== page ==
When it came out, Rango quickly divided critics; some praised its attempt to breath some originality into the world of children’s cinema or its sharp and somewhat tongue-in-cheek reimagining of the classic western, whilst others just found it plain old boring, without being engaging enough for anything interesting to leap out at them. A few even took the opportunity to comment on the trend of an established screen star (in this case Johnny Depp as the title role, although Bill Nighy also has a typically charismatic place as bad guy Rattlesnake Jake) taking on a voice acting job in order to win the film attention, rather than sticking to career voice actors, so short of stuff were they to talk about.

Personally, I don’t know quite where they were coming from with this, because whilst Rango is many things boring is not among them. Admittedly, its plot is hardly the path less travelled; our title character is a domestic chameleon who, upon being dumped unceremoniously out of his comfortable terrarium existence accidentally defeats a hawk and is elected sheriff of a rural ‘old west’ town with a water crisis, before the requisite high jinks and moral lesson or two. Basically, think ‘Flushed Away’ with the water situation reversed and you’re mostly there. However, around this basic premise director Gore Verbinski spins a genuinely deep and relative rollercoaster of a story, ranging from one of the most fist-pumpingly fun chase sequences I’ve seen in any film (Ride of The Valkyries blasting out at the requisite 11 at all appropriate moments as the dive bombers swoop in; yeah it gets kinda random in places) to a group of 4 owls simultaneously fulfilling the roles of orchestra and narration who spend most of the film talking about imminent death (although telling you that is probably less of a spoiler than this caveat is).* That these two scenes are both able to exist in the same film is indicative of the near-constant contrast between the film’s darker, edgier undertones that are the real driving force of the plot and the more action- & humour-based sequences; a contrast that is, however, a sharp one, making the whole business feel like two plots that Verbinski has tried to get running in parallel.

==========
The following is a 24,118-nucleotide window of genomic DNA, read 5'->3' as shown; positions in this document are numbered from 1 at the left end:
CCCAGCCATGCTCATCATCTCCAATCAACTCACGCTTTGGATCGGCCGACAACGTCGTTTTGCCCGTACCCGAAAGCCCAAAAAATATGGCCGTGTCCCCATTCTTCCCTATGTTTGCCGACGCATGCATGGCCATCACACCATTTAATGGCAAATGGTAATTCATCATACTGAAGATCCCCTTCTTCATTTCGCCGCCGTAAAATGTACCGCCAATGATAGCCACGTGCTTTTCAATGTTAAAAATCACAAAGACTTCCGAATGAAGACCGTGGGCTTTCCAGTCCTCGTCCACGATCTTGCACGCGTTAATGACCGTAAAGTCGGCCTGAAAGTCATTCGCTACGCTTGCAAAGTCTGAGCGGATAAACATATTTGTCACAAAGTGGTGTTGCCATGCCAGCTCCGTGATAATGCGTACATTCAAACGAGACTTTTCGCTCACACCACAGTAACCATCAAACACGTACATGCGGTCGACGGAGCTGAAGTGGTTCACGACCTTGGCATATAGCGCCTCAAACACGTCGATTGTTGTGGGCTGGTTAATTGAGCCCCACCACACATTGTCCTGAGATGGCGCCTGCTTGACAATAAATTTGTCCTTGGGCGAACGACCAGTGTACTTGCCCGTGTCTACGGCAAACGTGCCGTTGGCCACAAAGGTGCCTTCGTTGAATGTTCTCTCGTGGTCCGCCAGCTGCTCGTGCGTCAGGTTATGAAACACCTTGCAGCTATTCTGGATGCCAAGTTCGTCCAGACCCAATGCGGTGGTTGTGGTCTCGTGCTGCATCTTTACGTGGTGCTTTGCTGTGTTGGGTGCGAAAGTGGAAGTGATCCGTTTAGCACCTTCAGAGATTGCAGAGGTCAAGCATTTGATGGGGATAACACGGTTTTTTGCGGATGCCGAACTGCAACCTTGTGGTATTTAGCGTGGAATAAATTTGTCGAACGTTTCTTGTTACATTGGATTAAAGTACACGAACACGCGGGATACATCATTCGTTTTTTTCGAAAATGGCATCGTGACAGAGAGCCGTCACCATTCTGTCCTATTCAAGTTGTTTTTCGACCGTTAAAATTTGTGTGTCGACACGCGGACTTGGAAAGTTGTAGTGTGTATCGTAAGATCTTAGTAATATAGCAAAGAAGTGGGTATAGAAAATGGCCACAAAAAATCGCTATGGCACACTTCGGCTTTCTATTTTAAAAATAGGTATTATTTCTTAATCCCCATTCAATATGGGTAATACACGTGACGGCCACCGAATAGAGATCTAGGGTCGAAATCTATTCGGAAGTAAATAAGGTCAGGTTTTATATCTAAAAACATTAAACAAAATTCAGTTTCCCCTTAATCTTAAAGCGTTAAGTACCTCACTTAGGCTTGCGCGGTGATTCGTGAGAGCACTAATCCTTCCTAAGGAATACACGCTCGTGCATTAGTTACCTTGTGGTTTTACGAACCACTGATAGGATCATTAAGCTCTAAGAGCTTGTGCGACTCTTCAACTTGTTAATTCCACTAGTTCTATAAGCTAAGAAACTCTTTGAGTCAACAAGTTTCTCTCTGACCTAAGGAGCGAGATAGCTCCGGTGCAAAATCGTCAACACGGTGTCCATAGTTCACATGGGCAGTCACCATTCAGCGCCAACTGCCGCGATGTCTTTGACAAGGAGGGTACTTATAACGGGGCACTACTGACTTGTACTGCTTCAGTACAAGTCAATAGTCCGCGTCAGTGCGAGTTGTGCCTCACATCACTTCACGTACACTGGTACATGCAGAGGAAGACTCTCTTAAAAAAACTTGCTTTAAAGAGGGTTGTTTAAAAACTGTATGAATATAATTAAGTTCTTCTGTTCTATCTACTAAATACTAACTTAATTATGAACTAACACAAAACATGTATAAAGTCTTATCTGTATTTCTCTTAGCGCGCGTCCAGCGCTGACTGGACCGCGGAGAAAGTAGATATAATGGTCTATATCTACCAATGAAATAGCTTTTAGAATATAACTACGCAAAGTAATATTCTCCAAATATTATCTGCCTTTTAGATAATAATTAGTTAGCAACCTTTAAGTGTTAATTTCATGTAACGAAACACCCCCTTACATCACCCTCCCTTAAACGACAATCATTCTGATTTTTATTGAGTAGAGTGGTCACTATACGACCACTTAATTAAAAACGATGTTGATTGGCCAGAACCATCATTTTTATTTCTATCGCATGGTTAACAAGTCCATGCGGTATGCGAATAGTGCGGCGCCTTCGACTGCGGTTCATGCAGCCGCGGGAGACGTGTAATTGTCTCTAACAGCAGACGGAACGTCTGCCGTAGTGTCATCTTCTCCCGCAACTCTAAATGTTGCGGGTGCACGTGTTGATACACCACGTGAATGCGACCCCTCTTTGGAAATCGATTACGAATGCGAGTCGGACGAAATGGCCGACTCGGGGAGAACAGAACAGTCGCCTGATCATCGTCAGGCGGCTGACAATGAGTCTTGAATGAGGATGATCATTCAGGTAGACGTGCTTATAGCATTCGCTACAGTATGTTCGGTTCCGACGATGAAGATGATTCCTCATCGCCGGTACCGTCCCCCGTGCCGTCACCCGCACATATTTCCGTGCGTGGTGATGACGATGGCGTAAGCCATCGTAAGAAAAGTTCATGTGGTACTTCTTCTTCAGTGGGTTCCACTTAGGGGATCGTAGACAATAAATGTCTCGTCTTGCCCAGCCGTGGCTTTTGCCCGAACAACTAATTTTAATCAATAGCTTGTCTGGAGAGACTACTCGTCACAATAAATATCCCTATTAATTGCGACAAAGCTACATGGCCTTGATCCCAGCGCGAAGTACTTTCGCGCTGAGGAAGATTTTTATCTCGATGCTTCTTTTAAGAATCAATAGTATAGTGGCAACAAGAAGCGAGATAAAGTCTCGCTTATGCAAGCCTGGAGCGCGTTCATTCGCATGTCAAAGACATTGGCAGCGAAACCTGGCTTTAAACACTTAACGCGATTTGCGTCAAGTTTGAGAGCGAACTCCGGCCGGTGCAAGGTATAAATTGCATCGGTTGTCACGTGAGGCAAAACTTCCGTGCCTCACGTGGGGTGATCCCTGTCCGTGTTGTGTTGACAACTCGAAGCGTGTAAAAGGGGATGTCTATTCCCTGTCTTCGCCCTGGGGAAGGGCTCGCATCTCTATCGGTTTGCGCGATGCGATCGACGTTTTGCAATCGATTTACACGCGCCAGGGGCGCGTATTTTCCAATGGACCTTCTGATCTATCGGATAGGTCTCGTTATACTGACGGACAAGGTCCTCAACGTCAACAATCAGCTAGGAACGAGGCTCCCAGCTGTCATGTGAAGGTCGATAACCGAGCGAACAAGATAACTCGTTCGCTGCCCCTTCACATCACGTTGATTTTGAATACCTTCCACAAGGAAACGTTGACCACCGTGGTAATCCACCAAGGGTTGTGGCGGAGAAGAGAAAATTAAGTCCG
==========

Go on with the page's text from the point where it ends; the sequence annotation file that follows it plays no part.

*Weirdly, I couldn’t help but be reminded of the theatre version of War Horse (aside note for all people within reach of London; go and see the theatre version of War Horse), which also has a bloke whose sole job is to add some suitable musical accompaniment to the required scenes. Dude is seriously awesome though.